At last, after fixing a lighted torch between the logs of each raft, the Mulgars began to get aboard. On the first Ghibba and Thimble embarked, squatting the one in front and the other astern, to keep their craft steady. With big torches smoking in the sunshine, they pushed off. Tugging on a long strand of Samarak which they had looped around the smooth branch of a Boobab, they warped themselves free. Soon well adrift, with water singing in their green twigs, they slid swiftly into the stream, shoving and pulling at their long poles, beating the green water to foam, as they neared the fork, to keep their dancing catamaran from drifting into the surge that would have toppled them over the cataract. The rest of the travellers stood stock-still by the water-side, gazing beneath their hands after the green ship and its two sailors, dark and light, brandishing their poles. They followed along the bank as far as they could, standing lean in the evening beams, wheezing shrilly, "Illaloothi, Illaloothi!" as Moona and Mulla-mulgar floated into the mouth of the cavern and vanished from sight.
One after another the rest swept off, their rafts dancing light as corks on the emerald water, each with its flaming torch fast fixed, and its two struggling Mulgars tugging at their long water-poles. And as each raft drifted beneath the lowering arch of the cavern, the Mulgars aboard her raised aloft their poles for farewell to Mulgarmeerez. Last of all Thumb loosed his mooring-rope, and with the baggage-raft in tow cast off with Nod into the stream. Pale sunshine lay on the evening frost and gloom of the forests, and far in the distance wheeled Kippel, capped with snow, as the raft rocked round the curve and floated nearer and nearer to the cavern. Nod squatted low at the stern, his pole now idly drifting, while behind him bobbed the baggage-raft, tethered by its rope of Cullum. He stared into the flowing water, and it seemed out of its deeps, faintly echoing, rang the voice of the sorrowful Water-midden, bidding him farewell. And when Thumb's back was for a moment turned, he tore out of the tousled wool of his jacket another of his ivory buttons, and, lying flat in the leafy twigs, dropped it softly into the stream. "There, little brother," he whispered to the button, "tell the beautiful Midden I remembered her last of all things when the hoarse-voiced Mulgars sailed away!"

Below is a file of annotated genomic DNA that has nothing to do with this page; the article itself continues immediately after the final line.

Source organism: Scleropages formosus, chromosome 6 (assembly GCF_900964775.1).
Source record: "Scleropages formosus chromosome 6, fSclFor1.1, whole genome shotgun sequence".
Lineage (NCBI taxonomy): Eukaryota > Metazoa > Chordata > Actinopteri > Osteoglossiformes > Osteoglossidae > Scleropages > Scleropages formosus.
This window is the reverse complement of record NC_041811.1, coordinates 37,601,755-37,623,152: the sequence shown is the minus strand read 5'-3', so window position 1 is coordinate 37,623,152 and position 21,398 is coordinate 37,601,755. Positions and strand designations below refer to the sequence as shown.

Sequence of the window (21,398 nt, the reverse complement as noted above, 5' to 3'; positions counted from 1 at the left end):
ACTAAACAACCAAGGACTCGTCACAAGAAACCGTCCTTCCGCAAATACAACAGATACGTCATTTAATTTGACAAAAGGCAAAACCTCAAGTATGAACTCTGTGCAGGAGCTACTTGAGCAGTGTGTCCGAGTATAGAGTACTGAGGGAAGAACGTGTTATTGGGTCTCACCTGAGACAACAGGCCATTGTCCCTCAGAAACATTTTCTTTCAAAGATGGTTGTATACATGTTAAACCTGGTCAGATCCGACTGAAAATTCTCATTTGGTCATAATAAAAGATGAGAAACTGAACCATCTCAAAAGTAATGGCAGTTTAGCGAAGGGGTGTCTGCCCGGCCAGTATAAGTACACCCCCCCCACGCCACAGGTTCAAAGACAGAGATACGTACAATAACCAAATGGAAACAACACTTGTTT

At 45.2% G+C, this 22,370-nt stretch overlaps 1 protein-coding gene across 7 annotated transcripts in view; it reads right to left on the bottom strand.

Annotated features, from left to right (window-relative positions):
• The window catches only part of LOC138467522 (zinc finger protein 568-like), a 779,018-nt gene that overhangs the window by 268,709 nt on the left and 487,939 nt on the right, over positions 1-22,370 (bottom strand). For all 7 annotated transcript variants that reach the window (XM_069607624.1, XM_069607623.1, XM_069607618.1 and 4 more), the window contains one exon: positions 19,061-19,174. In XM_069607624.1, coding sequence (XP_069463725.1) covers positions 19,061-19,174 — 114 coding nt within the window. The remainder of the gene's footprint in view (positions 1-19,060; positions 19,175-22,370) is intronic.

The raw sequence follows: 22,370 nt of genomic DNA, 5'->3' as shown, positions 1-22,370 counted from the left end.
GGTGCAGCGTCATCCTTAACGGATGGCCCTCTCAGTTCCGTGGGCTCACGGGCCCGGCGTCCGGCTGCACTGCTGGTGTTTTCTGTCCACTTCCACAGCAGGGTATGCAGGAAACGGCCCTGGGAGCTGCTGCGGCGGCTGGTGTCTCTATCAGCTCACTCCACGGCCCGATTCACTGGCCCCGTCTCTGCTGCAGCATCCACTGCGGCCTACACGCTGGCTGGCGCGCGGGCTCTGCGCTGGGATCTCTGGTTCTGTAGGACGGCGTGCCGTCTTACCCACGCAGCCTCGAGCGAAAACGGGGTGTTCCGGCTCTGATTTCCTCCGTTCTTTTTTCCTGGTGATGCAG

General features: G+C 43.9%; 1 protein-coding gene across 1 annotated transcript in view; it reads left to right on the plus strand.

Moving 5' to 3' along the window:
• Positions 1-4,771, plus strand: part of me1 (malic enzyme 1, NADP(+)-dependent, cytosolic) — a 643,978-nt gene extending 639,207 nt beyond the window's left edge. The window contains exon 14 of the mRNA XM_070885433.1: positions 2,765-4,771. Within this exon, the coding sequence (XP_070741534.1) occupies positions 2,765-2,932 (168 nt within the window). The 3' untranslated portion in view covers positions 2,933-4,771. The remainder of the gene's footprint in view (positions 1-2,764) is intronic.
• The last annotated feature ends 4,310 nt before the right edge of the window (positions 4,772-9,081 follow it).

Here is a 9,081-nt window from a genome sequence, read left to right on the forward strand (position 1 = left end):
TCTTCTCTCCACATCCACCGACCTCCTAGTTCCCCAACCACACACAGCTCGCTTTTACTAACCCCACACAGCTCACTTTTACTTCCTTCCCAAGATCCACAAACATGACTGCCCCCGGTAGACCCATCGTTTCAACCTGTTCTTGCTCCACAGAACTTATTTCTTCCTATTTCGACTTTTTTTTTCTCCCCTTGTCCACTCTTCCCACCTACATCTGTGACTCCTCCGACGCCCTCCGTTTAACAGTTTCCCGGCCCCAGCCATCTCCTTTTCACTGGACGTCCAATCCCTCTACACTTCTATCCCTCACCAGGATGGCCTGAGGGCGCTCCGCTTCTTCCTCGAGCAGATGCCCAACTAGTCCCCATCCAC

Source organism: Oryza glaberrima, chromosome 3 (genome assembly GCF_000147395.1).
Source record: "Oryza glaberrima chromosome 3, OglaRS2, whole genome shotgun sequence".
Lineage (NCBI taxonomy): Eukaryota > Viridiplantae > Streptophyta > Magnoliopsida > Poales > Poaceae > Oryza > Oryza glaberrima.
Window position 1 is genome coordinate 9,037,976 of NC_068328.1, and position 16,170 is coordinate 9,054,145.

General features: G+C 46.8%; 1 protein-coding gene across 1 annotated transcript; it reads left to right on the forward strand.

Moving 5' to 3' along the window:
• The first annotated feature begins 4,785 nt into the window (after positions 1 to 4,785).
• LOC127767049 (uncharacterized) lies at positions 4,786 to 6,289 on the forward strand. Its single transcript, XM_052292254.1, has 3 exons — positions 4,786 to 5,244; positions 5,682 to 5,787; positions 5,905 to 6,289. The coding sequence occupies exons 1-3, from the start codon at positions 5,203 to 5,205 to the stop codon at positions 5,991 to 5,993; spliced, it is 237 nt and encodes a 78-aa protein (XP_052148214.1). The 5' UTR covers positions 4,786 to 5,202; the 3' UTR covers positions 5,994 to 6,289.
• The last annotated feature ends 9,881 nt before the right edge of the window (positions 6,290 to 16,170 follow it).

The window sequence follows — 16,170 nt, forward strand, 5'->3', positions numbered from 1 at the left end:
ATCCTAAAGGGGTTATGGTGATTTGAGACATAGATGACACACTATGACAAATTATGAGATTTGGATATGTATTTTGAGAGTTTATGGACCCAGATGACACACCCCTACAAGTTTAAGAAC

Green and dark and utterly still Arakkaboa's southern forests drew backward, with the westering sun beaming hazily behind their nameless peaks. Nod heard a sullen wash of water, the picture narrowed, faded, darkened, and in a moment they were floating in an inky darkness, lit only by the dim and wavering light of the torches.